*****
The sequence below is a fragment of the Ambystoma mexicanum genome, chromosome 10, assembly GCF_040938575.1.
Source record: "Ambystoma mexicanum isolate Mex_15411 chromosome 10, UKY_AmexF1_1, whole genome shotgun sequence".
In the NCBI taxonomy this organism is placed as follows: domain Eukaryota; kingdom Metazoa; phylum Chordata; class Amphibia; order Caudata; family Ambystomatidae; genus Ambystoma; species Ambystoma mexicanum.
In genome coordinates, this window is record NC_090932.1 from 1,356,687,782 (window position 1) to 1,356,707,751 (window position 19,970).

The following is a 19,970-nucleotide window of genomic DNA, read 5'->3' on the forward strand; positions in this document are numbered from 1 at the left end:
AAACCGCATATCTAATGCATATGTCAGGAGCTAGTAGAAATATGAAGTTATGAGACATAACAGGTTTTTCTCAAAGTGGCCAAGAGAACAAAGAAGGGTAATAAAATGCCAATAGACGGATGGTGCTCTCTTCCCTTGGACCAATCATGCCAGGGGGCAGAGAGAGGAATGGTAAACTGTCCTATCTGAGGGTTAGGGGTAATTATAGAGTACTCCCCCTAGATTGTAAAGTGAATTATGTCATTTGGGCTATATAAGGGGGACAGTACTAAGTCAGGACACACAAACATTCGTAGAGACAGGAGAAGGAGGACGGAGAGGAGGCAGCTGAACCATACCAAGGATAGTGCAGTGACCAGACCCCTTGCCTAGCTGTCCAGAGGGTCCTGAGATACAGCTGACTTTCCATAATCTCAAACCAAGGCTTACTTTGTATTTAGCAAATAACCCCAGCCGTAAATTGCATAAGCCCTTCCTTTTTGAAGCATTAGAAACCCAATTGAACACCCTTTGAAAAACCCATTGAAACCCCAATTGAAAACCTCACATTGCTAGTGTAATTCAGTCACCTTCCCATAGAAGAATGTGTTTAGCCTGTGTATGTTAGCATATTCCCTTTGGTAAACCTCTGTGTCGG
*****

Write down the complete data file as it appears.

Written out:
The sequence below is a fragment of the Ambystoma mexicanum genome, chromosome 10, assembly GCF_040938575.1.
Source record: "Ambystoma mexicanum isolate Mex_15411 chromosome 10, UKY_AmexF1_1, whole genome shotgun sequence".
In the NCBI taxonomy this organism is placed as follows: domain Eukaryota; kingdom Metazoa; phylum Chordata; class Amphibia; order Caudata; family Ambystomatidae; genus Ambystoma; species Ambystoma mexicanum.
In genome coordinates, this window is record NC_090932.1 from 1,356,687,782 (window position 1) to 1,356,707,751 (window position 19,970).

The following is a 19,970-nucleotide window of genomic DNA, read 5'->3' on the forward strand; positions in this document are numbered from 1 at the left end:
AAACCGCATATCTAATGCATATGTCAGGAGCTAGTAGAAATATGAAGTTATGAGACATAACAGGTTTTTCTCAAAGTGGCCAAGAGAACAAAGAAGGGTAATAAAATGCCAATAGACGGATGGTGCTCTCTTCCCTTGGACCAATCATGCCAGGGGGCAGAGAGAGGAATGGTAAACTGTCCTATCTGAGGGTTAGGGGTAATTATAGAGTACTCCCCCTAGATTGTAAAGTGAATTATGTCATTTGGGCTATATAAGGGGGACAGTACTAAGTCAGGACACACAAACATTCGTAGAGACAGGAGAAGGAGGACGGAGAGGAGGCAGCTGAACCATACCAAGGATAGTGCAGTGACCAGACCCCTTGCCTAGCTGTCCAGAGGGTCCTGAGATACAGCTGACTTTCCATAATCTCAAACCAAGGCTTACTTTGTATTTAGCAAATAACCCCAGCCGTAAATTGCATAAGCCCTTCCTTTTTGAAGCATTAGAAACCCAATTGAACACCCTTTGAAAAACCCATTGAAACCCCAATTGAAAACCTCACATTGCTAGTGTAATTCAGTCACCTTCCCATAGAAGAATGTGTTTAGCCTGTGTATGTTAGCATATTCCCTTTGGTAAACCTCTGTGTCGG